The University of Southampton
University of Southampton Institutional Repository

Fluoxetine, comprehensive cognitive behavioral therapy, and placebo in generalized social phobia

Fluoxetine, comprehensive cognitive behavioral therapy, and placebo in generalized social phobia
Fluoxetine, comprehensive cognitive behavioral therapy, and placebo in generalized social phobia
Background: Generalized social phobia is common, persistent, and disabling and is often treated with selective serotonin reuptake inhibitor drugs or cognitive behavioral therapy.

Objective: We compared fluoxetine (FLU), comprehensive cognitive behavioral group therapy (CCBT), placebo (PBO), and the combinations of CCBT/FLU and CCBT/PBO.

Design: Randomized, double-blind, placebo-controlled trial.

Setting: Two academic outpatient psychiatric centers.

Patients: Subjects meeting a primary diagnosis of generalized social phobia were recruited via advertisement. Seven hundred twenty-two were screened, and 295 were randomized and available for inclusion in an intention-to-treat efficacy analysis; 156 (52.9%) were male, 226 (76.3%) were white, and mean age was 37.1 years.

Interventions: Treatment lasted for 14 weeks. Fluoxetine and PBO were administered at doses from 10 mg/d to 60 mg/d (or equivalent). Group comprehensive cognitive behavioral therapy was administered weekly for 14 sessions.

Main Outcome Measures: An independent blinded evaluator assessed response with the Brief Social Phobia Scale and Clinical Global Impressions scales as primary outcomes. A videotaped behavioral assessment served as a secondary outcome, using the Subjective Units of Distress Scale. Adverse effects were measured by self-rating. Each treatment was compared by means of 2 tests and piecewise linear mixed-effects models.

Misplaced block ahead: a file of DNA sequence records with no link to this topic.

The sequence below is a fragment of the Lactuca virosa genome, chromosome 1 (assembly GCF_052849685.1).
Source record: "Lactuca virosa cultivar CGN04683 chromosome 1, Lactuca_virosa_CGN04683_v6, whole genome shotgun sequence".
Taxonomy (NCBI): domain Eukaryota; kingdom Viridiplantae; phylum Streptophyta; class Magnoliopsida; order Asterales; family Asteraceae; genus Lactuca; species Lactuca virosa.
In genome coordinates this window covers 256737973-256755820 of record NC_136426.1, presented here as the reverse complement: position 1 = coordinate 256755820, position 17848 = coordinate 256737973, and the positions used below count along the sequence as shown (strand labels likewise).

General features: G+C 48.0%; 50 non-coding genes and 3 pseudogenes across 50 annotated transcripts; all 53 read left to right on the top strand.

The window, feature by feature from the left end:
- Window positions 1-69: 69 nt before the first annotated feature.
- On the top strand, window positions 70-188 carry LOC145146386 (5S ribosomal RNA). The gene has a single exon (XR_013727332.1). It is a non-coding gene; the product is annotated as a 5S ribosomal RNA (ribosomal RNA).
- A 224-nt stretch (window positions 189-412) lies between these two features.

Results: Clinical Global Impressions scales response rates in the intention-to-treat sample were 29 (50.9%) (FLU), 31 (51.7%) (CCBT), 32 (54.2%) (CCBT/FLU), 30 (50.8%) (CCBT/PBO), and 19 (31.7%) (PBO), with all treatments being significantly better than PBO. On the Brief Social Phobia Scale, all active treatments were superior to PBO. In the linear mixed-effects models analysis, FLU was more effective than CCBT/FLU, CCBT/PBO, and PBO at week 4; CCBT was also more effective than CCBT/FLU and CCBT/PBO. By the final visit, all active treatments were superior to PBO but did not differ from each other. Site effects were found for the Subjective Units of Distress Scale assessment, with FLU and CCBT/FLU superior to PBO at Duke University Medical Center, Durham, NC. Treatments were well tolerated.

Conclusions: All active treatments were superior to PBO on primary outcomes. Combined treatment did not yield any further advantage. Notwithstanding the benefits of treatment, many patients remained symptomatic after 14 weeks.

0003-990X
1005-1013
Davidson, Jonathan R.T.
1c4d8510-4b2b-4775-b5a2-b9a08b9556ac
Foa, Edna B.
b6d08348-b9da-45a9-8082-2c78bb5084b9
Huppert, Jonathan D.
7f756560-668a-4b82-b736-12c3df8dca8a
Keefe, Francis J.
5c2a53e1-5031-4ecc-aa34-80641985a68e
Franklin, Martin E.
6287d225-1ba1-4848-a43b-2686f863f316
Compton, Jill S.
8c685f2d-769b-4f08-b142-0529dc3ef523
Zhao, Ning
ebe0ac3e-53bd-43fd-b633-1264307d3a04
Connor, Kathryn M.
1f63eaf1-4014-45bf-a8eb-9449321ac989
Lynch, Thomas R.
29e90123-0aef-46c8-b320-1617fb48bb20
Gadde, Kishore M.
4b266d90-6eb2-4ae6-b678-3763cb0dce85
Davidson, Jonathan R.T.
1c4d8510-4b2b-4775-b5a2-b9a08b9556ac
Foa, Edna B.
b6d08348-b9da-45a9-8082-2c78bb5084b9
Huppert, Jonathan D.
7f756560-668a-4b82-b736-12c3df8dca8a
Keefe, Francis J.
5c2a53e1-5031-4ecc-aa34-80641985a68e
Franklin, Martin E.
6287d225-1ba1-4848-a43b-2686f863f316
Compton, Jill S.
8c685f2d-769b-4f08-b142-0529dc3ef523
Zhao, Ning
ebe0ac3e-53bd-43fd-b633-1264307d3a04
Connor, Kathryn M.
1f63eaf1-4014-45bf-a8eb-9449321ac989
Lynch, Thomas R.
29e90123-0aef-46c8-b320-1617fb48bb20
Gadde, Kishore M.
4b266d90-6eb2-4ae6-b678-3763cb0dce85